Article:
Wheat Tortillas (and why Whole Foods needs better bags)

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Last fall, I decided to try grinding my own wheat flour instead of purchasing store-bought flour. Supposedly, it’s healthier to use fresh-ground flour, and it tastes better. Plus, using my own grinder should allow me to store large amounts of wheat berries to grind as I need them. I read on several blogs that hard white wheat berries made the best flour for home use, so I was happy to find them in the bulk foods area of a grocery co-op in Vermont last fall. I bought a few pounds, trucked them back to Kansas, ground them and made the best wheat tortillas I’ve ever had.

This is my grain mill, which grinds fresh flour in less than a minute.

This is my grain mill, which grinds fresh flour in less than a minute.

The problem came when I tried to replenish my wheat berry supply. It’s ironic that here in Kansas, where I’m surrounded by wheat fields, my wheat berry selection is nonexistent. None of the stores in any city around here carry wheat berries. The health food store can special order them, but I’m not sure I want to buy 50 lbs at once without trying them first. I even tried online retailers like Azure Standard and Wheat Montana, but none had a drop-off point anywhere near here.

So, that’s how I happened to be in Whole Foods in Colorado Springs one day, looking at their wheat berries. They don’t have any hard white wheat, but they had hard “winter” wheat (which is acutally a red wheat) and soft white wheat. I thought I’d try getting a few pounds of each to experiment with. I pulled a thin plastic bag off the roll near the bulk bins — the kind of bag stores use for produce, though it was thinner and more brittle than any I remember seeing before. I poured about two pounds of wheat berries into the bag, sealed it with a twisty tie and placed it in my cart.

Eli was getting fussy about this time, so I moved the bag of berries to get something for him…and there they went. Every berry in that bag began running all over my cart and onto the floor, making little clicking sounds as it fell. I froze, then started grabbing at the berries as if I could somehow put them all back in the bag.

By the time the bag was empty, there were so many berries on the ground that I couldn’t even move my cart. I was so embarrassed! And, I couldn’t even sneak away anonymously because a store clerk happened to wander up at just that moment.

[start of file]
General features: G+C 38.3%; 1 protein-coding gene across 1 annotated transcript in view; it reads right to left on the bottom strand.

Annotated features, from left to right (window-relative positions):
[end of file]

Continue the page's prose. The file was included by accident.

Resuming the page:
“It happens all the time,” he says to me.

I smiled and apologized for the mess, but inside I was thinking, “Well, if it happens all the time, why don’t you do something about it?!”

I double-bagged the rest of my bulk-food purchases.

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When I came home from that trip to Colorado Springs, I had three bags of wheat berries to try: hard winter wheat, soft white wheat and pastry blend. Last week, I tried the same tortilla recipe with all three types of wheat. Soft white wheat made the best tortillas, with hard winter wheat a close second. Pastry blend — whatever that is — did not make good tortillas at all. They had good flavor but were unwieldy and the dough was difficult to get into a round shape.

L to R: hard winter wheat, soft white wheat, pastry blend

L to R: hard winter wheat, soft white wheat, pastry blend

Ingredients

  • 2 c. wheat flour
  • 1/2 tsp salt
  • 3 T oil
  • 2/3 c. warm water (more with freshly ground flour)

Method

Mix the flour and salt. Add oil and mix thoroughly, creating a cornmeal-like texture. Add water and mix. At this point, you should have a soft dough ball.

This is the dough with hard winter wheat. This is how it should look.

This is the dough with hard winter wheat. This is how it should look.

This is the dough with pastry blend. This is NOT how it's supposed to look!

This is the dough with pastry blend. This is NOT how it’s supposed to look!

Let rest 20 minutes under a moist towel. Knead for a few minutes, adding more water if necessary. (Necessary = your dough is too dry to stay together.) Divide into 8-10 balls and let rest again for 20 minutes under a moist towel.

Roll each into a round tortilla shape. I don’t like to roll them as thin as I can unless we’re planning to eat them right away; they just get too dry that way. Cook on a griddle for 1-2 minutes on each side.

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These are yummy hot off the griddle, but they freeze well, too.

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See more yummy recipes and simple living tips at www.littlehouseliving.com.

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